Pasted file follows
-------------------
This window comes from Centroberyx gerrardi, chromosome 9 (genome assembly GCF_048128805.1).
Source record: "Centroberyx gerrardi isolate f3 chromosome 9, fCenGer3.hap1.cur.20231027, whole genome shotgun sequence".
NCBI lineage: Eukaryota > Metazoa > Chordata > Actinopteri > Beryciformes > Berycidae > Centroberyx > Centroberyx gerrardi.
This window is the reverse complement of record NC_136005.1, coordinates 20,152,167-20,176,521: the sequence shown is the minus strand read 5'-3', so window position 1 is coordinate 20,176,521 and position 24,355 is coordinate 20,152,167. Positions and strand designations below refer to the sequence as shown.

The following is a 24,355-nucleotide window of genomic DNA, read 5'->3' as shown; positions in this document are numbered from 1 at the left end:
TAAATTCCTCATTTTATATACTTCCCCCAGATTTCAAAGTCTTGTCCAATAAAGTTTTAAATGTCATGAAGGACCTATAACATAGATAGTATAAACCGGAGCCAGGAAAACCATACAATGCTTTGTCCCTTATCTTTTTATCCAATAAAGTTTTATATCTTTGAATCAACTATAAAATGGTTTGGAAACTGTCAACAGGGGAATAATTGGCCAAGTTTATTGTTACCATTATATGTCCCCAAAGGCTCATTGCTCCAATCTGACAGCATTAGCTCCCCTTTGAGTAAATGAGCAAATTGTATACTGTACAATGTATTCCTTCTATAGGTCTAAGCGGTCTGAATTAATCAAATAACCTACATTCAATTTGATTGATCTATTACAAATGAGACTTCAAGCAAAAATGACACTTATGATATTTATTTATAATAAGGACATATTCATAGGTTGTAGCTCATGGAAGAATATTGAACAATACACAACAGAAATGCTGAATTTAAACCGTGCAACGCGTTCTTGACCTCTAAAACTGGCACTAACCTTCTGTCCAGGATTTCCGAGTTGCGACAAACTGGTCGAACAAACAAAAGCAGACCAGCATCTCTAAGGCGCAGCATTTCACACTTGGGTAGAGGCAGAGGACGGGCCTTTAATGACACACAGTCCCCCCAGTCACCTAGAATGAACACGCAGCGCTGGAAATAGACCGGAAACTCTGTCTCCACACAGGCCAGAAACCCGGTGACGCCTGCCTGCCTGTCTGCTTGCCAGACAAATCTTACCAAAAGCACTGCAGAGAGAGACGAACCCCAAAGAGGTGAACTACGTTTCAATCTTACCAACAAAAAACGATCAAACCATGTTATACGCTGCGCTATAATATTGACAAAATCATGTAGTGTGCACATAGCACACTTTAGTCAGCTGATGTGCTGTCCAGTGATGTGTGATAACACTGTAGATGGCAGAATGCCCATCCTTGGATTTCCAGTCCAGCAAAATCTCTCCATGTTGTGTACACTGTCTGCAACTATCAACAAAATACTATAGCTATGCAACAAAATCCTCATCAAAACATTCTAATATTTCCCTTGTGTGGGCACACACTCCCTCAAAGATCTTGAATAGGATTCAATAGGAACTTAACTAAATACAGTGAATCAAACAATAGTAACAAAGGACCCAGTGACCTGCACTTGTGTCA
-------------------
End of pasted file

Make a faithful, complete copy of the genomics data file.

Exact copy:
This window comes from Centroberyx gerrardi, chromosome 9 (genome assembly GCF_048128805.1).
Source record: "Centroberyx gerrardi isolate f3 chromosome 9, fCenGer3.hap1.cur.20231027, whole genome shotgun sequence".
NCBI lineage: Eukaryota > Metazoa > Chordata > Actinopteri > Beryciformes > Berycidae > Centroberyx > Centroberyx gerrardi.
This window is the reverse complement of record NC_136005.1, coordinates 20,152,167-20,176,521: the sequence shown is the minus strand read 5'-3', so window position 1 is coordinate 20,176,521 and position 24,355 is coordinate 20,152,167. Positions and strand designations below refer to the sequence as shown.

The following is a 24,355-nucleotide window of genomic DNA, read 5'->3' as shown; positions in this document are numbered from 1 at the left end:
TAAATTCCTCATTTTATATACTTCCCCCAGATTTCAAAGTCTTGTCCAATAAAGTTTTAAATGTCATGAAGGACCTATAACATAGATAGTATAAACCGGAGCCAGGAAAACCATACAATGCTTTGTCCCTTATCTTTTTATCCAATAAAGTTTTATATCTTTGAATCAACTATAAAATGGTTTGGAAACTGTCAACAGGGGAATAATTGGCCAAGTTTATTGTTACCATTATATGTCCCCAAAGGCTCATTGCTCCAATCTGACAGCATTAGCTCCCCTTTGAGTAAATGAGCAAATTGTATACTGTACAATGTATTCCTTCTATAGGTCTAAGCGGTCTGAATTAATCAAATAACCTACATTCAATTTGATTGATCTATTACAAATGAGACTTCAAGCAAAAATGACACTTATGATATTTATTTATAATAAGGACATATTCATAGGTTGTAGCTCATGGAAGAATATTGAACAATACACAACAGAAATGCTGAATTTAAACCGTGCAACGCGTTCTTGACCTCTAAAACTGGCACTAACCTTCTGTCCAGGATTTCCGAGTTGCGACAAACTGGTCGAACAAACAAAAGCAGACCAGCATCTCTAAGGCGCAGCATTTCACACTTGGGTAGAGGCAGAGGACGGGCCTTTAATGACACACAGTCCCCCCAGTCACCTAGAATGAACACGCAGCGCTGGAAATAGACCGGAAACTCTGTCTCCACACAGGCCAGAAACCCGGTGACGCCTGCCTGCCTGTCTGCTTGCCAGACAAATCTTACCAAAAGCACTGCAGAGAGAGACGAACCCCAAAGAGGTGAACTACGTTTCAATCTTACCAACAAAAAACGATCAAACCATGTTATACGCTGCGCTATAATATTGACAAAATCATGTAGTGTGCACATAGCACACTTTAGTCAGCTGATGTGCTGTCCAGTGATGTGTGATAACACTGTAGATGGCAGAATGCCCATCCTTGGATTTCCAGTCCAGCAAAATCTCTCCATGTTGTGTACACTGTCTGCAACTATCAACAAAATACTATAGCTATGCAACAAAATCCTCATCAAAACATTCTAATATTTCCCTTGTGTGGGCACACACTCCCTCAAAGATCTTGAATAGGATTCAATAGGAACTTAACTAAATACAGTGAATCAAACAATAGTAACAAAGGACCCAGTGACCTGCACTTGTGTCA